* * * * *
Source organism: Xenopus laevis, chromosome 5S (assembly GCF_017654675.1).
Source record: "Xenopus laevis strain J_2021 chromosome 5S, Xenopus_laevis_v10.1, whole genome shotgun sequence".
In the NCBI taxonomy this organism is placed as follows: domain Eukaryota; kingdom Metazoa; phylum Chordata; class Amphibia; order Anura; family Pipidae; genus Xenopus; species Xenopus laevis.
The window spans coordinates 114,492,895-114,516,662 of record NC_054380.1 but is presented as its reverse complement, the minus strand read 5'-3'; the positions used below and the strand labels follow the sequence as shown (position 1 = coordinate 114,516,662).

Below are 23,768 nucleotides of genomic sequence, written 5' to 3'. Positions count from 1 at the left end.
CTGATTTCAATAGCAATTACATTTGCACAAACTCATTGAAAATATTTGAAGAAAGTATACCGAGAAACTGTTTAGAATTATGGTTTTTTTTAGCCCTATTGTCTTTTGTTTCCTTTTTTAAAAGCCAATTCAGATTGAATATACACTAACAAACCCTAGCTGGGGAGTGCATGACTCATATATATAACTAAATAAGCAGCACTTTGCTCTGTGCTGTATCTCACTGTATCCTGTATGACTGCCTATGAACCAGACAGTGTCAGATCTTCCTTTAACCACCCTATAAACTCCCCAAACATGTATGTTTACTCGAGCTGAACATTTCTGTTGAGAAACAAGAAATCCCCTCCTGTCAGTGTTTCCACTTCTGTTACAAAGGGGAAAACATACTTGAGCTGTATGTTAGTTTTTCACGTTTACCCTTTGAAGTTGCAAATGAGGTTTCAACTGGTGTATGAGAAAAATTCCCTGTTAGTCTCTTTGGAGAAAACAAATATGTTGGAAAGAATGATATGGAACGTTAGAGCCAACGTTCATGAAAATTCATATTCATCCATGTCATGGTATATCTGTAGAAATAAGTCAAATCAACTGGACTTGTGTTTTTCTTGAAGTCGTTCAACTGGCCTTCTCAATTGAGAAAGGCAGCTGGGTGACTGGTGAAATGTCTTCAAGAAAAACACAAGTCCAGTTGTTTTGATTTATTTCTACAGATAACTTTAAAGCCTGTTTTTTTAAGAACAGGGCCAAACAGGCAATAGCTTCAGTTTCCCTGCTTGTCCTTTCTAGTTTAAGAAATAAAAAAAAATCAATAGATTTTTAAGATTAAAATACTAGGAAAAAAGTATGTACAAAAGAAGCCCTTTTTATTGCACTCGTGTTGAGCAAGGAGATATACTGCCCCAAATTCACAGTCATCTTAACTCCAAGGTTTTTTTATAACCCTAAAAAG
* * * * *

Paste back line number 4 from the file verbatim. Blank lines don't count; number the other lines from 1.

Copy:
The window spans coordinates 114,492,895-114,516,662 of record NC_054380.1 but is presented as its reverse complement, the minus strand read 5'-3'; the positions used below and the strand labels follow the sequence as shown (position 1 = coordinate 114,516,662).